The latest NSA defenses also elide the fact that the abuses documented in the May 2012 audit are the minimum number of violations committed by the NSA, not a comprehensive accounting. This is partly because, per the Post story, the audit "counts only incidents at the NSA's Fort Meade headquarters and other ­facilities in the Washington area. Three government officials, speak­ing on the condition of anonymity to discuss classified matters, said the number would be substantially higher if it included other NSA operating units and regional collection centers."

For those reasons alone, Rep. Peter King is misleading Americans when he goes on Fox News and declares the 2012 audit as evidence that the NSA has achieved "99 percent compliance."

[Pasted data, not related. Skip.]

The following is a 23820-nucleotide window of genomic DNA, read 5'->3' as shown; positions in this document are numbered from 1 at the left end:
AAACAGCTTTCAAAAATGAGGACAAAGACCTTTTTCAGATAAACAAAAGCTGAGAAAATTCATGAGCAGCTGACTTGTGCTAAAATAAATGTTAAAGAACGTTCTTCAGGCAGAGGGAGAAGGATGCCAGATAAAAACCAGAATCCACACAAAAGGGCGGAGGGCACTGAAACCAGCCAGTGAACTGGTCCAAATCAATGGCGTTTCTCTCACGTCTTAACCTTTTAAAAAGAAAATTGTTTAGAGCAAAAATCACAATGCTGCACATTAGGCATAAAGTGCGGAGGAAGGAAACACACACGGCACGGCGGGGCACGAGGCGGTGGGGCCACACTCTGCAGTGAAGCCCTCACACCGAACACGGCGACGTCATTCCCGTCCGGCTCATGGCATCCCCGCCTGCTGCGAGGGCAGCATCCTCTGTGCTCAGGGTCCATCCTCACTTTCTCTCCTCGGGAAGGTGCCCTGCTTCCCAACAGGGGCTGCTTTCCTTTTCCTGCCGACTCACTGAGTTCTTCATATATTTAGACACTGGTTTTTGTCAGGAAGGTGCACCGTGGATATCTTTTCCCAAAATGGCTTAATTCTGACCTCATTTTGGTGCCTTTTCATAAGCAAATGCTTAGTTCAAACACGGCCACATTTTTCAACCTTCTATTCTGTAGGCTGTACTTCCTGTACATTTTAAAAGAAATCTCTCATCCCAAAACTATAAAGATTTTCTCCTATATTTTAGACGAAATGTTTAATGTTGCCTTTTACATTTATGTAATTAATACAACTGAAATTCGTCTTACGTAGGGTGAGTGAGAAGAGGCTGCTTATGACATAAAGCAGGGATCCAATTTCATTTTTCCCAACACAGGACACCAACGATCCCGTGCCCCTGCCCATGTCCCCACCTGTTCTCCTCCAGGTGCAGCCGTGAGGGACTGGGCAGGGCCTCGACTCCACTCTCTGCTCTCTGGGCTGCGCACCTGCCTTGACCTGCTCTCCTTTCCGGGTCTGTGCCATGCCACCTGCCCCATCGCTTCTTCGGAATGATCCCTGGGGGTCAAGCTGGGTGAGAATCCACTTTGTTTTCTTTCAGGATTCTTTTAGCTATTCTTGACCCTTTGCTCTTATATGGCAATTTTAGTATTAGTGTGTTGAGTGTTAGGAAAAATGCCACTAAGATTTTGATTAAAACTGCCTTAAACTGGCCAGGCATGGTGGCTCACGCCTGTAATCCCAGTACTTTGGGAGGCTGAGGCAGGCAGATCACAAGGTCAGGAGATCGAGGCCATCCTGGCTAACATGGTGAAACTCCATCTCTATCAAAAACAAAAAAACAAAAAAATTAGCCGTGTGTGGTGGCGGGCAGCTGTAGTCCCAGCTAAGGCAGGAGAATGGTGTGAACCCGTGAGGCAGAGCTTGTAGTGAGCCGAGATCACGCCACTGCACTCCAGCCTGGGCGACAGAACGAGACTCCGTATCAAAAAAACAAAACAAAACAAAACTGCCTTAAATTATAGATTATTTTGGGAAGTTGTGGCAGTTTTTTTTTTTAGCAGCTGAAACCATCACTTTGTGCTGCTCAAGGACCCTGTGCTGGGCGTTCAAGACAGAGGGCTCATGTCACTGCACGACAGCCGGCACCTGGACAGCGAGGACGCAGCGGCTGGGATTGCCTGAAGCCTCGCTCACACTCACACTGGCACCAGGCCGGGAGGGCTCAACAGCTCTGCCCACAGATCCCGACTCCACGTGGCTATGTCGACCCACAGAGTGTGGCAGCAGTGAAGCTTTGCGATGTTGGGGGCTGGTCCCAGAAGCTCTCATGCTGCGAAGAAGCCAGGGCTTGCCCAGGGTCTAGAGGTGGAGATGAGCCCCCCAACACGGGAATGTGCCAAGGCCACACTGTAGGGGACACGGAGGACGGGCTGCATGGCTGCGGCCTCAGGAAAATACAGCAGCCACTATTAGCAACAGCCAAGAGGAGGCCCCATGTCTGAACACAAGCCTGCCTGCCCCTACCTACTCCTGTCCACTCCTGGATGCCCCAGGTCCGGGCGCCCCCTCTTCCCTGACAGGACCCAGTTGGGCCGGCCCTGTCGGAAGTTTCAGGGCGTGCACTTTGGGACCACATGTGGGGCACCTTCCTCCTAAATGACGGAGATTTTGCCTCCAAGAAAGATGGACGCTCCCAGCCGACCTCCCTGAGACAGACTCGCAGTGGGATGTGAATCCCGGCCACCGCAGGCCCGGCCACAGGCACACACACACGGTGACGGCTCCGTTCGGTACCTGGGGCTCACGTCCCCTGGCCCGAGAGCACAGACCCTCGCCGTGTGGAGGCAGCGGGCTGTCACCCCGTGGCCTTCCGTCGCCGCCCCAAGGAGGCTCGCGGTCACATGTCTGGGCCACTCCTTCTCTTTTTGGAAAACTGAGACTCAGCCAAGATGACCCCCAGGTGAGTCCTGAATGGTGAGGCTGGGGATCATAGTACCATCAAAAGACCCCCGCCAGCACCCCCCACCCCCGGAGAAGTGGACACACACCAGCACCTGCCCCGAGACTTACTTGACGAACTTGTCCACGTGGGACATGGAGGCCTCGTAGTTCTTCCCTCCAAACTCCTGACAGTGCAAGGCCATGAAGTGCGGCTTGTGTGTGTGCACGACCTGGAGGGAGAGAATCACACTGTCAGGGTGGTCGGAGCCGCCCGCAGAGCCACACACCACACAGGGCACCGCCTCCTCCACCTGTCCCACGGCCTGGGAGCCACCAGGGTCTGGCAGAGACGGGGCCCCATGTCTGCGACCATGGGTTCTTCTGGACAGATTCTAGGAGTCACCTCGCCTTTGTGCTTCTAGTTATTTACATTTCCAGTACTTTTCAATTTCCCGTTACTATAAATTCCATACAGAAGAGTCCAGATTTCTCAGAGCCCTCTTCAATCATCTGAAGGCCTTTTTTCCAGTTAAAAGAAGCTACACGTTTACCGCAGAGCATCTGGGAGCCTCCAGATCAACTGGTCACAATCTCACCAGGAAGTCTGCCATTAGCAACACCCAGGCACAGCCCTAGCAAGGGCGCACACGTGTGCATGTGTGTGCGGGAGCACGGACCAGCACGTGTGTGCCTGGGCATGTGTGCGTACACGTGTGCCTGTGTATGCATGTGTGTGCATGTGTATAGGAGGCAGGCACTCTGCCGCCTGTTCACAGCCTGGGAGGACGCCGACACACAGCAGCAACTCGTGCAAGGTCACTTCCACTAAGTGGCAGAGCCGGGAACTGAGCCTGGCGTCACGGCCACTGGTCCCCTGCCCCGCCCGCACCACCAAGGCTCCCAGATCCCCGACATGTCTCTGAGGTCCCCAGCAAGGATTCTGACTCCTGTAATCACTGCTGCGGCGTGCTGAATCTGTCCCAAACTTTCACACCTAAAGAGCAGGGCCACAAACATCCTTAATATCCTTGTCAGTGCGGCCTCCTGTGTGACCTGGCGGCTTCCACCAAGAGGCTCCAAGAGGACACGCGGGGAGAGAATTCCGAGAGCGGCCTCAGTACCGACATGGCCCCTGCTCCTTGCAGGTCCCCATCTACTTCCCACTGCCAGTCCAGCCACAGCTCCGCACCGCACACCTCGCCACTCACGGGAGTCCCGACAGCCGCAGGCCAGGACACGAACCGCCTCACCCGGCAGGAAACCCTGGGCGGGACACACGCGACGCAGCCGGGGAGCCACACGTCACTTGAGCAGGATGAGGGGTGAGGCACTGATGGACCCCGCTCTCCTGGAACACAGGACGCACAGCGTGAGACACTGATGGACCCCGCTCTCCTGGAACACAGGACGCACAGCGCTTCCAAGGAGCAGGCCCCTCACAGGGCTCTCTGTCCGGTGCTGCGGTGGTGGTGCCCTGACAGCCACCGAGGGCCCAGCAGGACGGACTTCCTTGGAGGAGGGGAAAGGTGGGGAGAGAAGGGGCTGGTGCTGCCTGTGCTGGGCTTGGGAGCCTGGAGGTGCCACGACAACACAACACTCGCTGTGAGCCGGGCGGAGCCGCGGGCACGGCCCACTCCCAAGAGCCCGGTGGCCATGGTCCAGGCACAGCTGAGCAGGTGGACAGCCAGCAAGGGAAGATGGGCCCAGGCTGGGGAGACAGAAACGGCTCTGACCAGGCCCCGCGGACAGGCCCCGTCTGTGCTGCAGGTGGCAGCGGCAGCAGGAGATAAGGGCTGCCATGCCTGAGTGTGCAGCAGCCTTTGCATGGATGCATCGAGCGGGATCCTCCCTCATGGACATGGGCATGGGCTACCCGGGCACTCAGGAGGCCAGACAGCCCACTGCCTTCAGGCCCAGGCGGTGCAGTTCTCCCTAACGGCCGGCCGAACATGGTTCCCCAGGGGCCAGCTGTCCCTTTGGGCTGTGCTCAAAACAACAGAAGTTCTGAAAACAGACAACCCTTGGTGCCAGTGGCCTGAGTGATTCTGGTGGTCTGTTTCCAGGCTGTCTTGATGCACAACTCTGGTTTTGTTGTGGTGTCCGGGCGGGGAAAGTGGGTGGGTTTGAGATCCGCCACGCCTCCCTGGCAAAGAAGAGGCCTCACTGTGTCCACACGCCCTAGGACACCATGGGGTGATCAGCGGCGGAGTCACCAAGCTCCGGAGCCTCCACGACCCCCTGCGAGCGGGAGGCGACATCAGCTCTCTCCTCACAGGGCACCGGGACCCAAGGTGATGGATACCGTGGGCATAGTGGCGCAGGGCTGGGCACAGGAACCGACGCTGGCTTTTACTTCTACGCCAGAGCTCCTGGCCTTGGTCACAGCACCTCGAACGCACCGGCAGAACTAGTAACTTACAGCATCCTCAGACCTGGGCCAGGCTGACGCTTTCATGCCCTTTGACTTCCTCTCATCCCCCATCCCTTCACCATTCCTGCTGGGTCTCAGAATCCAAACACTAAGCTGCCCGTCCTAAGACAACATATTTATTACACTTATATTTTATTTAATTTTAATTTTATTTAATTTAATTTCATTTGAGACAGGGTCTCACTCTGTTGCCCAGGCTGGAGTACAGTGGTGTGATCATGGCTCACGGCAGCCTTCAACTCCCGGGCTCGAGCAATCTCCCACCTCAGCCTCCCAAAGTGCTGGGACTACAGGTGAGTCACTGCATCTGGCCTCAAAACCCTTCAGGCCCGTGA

But there is an even larger problem with the audit. There is now a new reason to be skeptical that it captured all of the violations at the limited facilities under examination. Why? Give me three paragraphs.

NBC News revealed Tuesday that "more than two months after documents leaked by former contractor Edward Snowden first began appearing in the news media, the National Security Agency still doesn't know the full extent of what he took, according to intelligence community sources." Two separate sources told the network that the NSA doesn't know how many documents were taken or what they are. "One U.S. intelligence official said government officials 'are overwhelmed' trying to account for what Snowden took," the write-up states. "Another said that the NSA has a poor audit capability, which is frustrating efforts to complete a damage assessment."